According to the “diffusion of innovation model”, the innovations, such as assuming tobacco control policies, should start with the most influential members (supervisors and managers) to non-managerial members (workers). Leaders are in the position to move barriers and change and promote new behaviors . We stated that middle managers may facilitate the implementation of smoke-free campus bans and thereby improve their effectiveness. We observed that the smoking prevalence of middle managers’ (16.2 %) is much lower than that among general health professionals in Catalonia (30.6 %)  (Spain). In addition, our data show that middle managers’ smoking status affects how they perceive tobacco consumption. Compared with non-smokers, smokers less often perceived that smoking generates conflicts, which is consistent with other research [15–25], and are more reluctant to think that smoker workers could slack off and affect the exemplary role of health professionals. Thus, middle managers who smoke are less critical of other smokers, especially if the smoker is a hospital worker. This finding suggests that promoting tobacco cessation among middle managers should lead to more proactive behaviors and attitudes towards tobacco control. Nevertheless, smokers had more positive attitudes in regards to providing tobacco cessation treatment, maybe because they are aware of the addictive nature of tobacco and the withdrawal symptoms that smokers experience.
These results can also be understood light of the “Middle managers’ theory” . This theory describes four aspects that mediate middle managers’ commitments during policy implementation in the health care setting. These aspects are: (1) diffusion of information: middle managers disseminate facts, giving employees necessary information about innovation implementation; (2) synthesizing information: middle managers integrate and interpret facts, making general information about innovation implementation relevant to unique organizations and employees; (3) mediating between strategy and day-to-day activities: middle managers identify tasks required for implementing innovations, giving employees the tools necessary to implement them; and (4) selling innovation implementation: middle managers justify innovation implementation, encouraging employees to consistently and effectively use innovations (in this case, follow the new smoke-free campus hospital policy).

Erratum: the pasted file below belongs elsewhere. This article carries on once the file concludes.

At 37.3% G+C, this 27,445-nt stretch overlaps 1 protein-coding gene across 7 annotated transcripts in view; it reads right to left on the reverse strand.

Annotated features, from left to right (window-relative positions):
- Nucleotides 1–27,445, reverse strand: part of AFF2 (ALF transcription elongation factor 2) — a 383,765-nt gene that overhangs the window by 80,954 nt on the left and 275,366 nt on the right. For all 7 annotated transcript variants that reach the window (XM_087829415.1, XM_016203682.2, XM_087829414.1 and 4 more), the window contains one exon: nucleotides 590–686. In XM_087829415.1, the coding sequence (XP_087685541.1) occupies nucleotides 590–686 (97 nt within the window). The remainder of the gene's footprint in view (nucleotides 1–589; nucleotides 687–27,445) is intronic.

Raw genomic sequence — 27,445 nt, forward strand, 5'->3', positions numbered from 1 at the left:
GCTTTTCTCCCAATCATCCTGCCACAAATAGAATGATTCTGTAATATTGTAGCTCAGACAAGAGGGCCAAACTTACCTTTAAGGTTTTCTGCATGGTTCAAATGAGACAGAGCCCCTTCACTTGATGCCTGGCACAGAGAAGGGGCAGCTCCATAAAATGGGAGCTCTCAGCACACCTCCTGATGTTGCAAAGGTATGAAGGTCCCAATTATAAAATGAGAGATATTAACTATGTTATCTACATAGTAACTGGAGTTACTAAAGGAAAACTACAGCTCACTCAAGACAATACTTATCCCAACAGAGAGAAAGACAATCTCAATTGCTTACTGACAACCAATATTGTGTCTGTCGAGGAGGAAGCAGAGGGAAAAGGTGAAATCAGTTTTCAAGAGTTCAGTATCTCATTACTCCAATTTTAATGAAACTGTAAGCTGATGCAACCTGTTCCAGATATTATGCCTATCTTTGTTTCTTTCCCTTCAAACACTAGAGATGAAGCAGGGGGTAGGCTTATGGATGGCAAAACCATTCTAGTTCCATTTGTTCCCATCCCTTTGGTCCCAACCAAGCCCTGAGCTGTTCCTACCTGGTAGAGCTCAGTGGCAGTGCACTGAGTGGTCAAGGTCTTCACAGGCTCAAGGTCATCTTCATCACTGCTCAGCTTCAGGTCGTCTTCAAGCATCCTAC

Our results showed that middle managers’ commitments are limited and they demonstrate a low level of involvement. Thus, the percentage of those who provide information on the policy is small, only a few support their workers or patients in quitting, and the majority never address day-to-day issues related to smoking in the hospital. However, they express a supportive attitude towards smoke-free campus policies. This difference between attitudes and behaviors could result from deficiencies in other implementation elements that rely on top managers’ responsibilities. This requires further assessment.